Last month, the Government announced new plans for teachers to be trained to spot the early signs of mental ill-health in children as a means of prioritising prevention. This comes on the back of the earlier Timpson Review which recommended more training for school staff in general (to encourage positive behaviour cultures in school) as well as specific training which focuses on attachment and trauma for senior leaders if we are to reduce the disproportionate exclusion of children with poor mental health needs and/or special educational needs. Clearly, this suggests a step in the right direction but as we shall explore here, it’s still a long way from reducing the spiralling exclusion rates for our vulnerable children. In fact, it might just be placing more pressure on the very people who are the game changers needing support to make this vital difference in our education system.
The most recent Teacher Wellbeing Index survey confirms 74% of teachers don’t get enough guidance about mental health at work, and 50% report receiving no training on the needs of children who have experienced trauma despite working daily with vulnerable children.
At Khulisa, we’ve noticed the deterioration in childrens’ mental wellbeing during the past 10 years running programmes in schools. Our own programme content has been tailored to suit the changing needs of this cohort and our methodology reflects the increasing levels of traumatised children we meet. At the same time, we’ve also noticed how tough it is for teachers to be able to respond to these increasing needs, as well as meeting the challenging demands of the academic calendar. It’s clear something needs to change in our education system.
We know children require consistency, safety and clear boundaries to enable them to learn and grow, particularly those who are the most vulnerable. Systemically, this means that to sustain the positive impact of our programmes with young people, the environment in which they are learning has to nurture that change. This requires a whole-school approach supporting both children and staff well-being. Teachers need to understand how trauma and negative experiences impact the body and brain, as well as how this affects early childhood development and presents itself as behaviour; at the same time as being able to recognise issues with their own wellbeing and understand how to manage their own self-care in this challenging environment.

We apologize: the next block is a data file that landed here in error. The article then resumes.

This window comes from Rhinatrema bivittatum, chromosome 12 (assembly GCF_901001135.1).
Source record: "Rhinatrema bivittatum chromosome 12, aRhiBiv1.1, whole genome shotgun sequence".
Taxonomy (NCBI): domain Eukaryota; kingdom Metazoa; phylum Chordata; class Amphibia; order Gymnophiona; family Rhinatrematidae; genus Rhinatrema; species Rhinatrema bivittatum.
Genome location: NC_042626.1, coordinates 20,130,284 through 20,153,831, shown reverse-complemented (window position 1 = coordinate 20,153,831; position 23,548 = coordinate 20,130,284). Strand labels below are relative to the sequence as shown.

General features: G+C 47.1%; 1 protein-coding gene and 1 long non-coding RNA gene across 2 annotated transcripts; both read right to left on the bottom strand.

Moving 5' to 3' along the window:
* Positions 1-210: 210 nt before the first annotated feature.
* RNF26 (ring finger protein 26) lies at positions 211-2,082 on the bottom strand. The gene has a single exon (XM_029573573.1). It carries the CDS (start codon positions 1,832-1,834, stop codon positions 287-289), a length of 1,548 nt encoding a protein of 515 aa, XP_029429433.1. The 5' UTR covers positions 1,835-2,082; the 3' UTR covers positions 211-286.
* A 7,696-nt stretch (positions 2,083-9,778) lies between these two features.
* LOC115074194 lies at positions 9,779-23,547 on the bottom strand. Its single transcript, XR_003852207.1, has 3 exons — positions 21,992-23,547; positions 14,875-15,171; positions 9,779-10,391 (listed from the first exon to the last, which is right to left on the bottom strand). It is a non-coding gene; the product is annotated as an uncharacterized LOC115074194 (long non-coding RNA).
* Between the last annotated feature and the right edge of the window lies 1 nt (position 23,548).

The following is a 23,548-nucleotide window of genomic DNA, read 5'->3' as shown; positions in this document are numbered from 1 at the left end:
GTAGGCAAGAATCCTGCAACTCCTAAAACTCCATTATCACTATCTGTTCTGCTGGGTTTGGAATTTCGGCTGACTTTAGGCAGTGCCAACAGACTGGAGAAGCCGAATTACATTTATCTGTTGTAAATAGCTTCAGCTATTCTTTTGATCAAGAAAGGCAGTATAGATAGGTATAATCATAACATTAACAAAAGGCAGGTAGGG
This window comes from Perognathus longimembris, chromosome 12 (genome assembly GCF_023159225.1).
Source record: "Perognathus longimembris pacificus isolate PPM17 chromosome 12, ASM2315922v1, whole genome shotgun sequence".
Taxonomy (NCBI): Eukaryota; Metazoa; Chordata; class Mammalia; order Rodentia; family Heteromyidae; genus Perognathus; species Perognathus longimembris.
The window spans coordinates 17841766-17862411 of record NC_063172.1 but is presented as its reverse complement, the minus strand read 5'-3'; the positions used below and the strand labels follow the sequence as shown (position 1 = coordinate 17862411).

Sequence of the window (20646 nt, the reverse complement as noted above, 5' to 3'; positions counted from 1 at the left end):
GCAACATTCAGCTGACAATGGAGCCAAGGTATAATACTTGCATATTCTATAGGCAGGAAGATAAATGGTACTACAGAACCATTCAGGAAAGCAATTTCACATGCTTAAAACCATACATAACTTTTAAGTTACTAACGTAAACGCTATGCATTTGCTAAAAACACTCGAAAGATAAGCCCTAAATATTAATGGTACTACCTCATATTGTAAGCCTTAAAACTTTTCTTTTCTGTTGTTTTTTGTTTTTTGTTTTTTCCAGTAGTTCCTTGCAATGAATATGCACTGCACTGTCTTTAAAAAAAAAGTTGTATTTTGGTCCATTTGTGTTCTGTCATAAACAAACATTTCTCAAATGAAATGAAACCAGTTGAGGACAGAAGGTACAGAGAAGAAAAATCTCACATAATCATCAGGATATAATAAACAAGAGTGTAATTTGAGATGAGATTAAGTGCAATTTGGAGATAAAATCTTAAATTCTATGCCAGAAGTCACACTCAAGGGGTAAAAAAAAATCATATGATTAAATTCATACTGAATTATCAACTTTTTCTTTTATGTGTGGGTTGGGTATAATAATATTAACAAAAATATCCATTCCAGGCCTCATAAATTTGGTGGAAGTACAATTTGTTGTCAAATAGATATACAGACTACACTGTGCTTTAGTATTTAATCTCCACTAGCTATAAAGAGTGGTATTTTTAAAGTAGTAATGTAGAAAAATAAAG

Increasingly, we have been asked to share our practice-based experience and work with teachers to embed this knowledge within the school context, to enable greater levels of resilience for both teachers and the young people in their care. This has involved us providing knowledge and skills for teachers as well as providing therapeutic supervision and peer-reflection skills/frameworks for the organisations we work with. Our trauma-informed approach recognises that behavioural challenges prevent academic learning and put increased strain on teaching provision, so wellbeing of staff and children has to be taken into account if we are to stem exclusion rates in education. Without this dual focus, the school to prison pipeline seems bound to continue.
Training teachers to spot the signs of mental ill-health is a welcome step but we must also provide support for teachers’ wellbeing if pupil outcomes are to improve.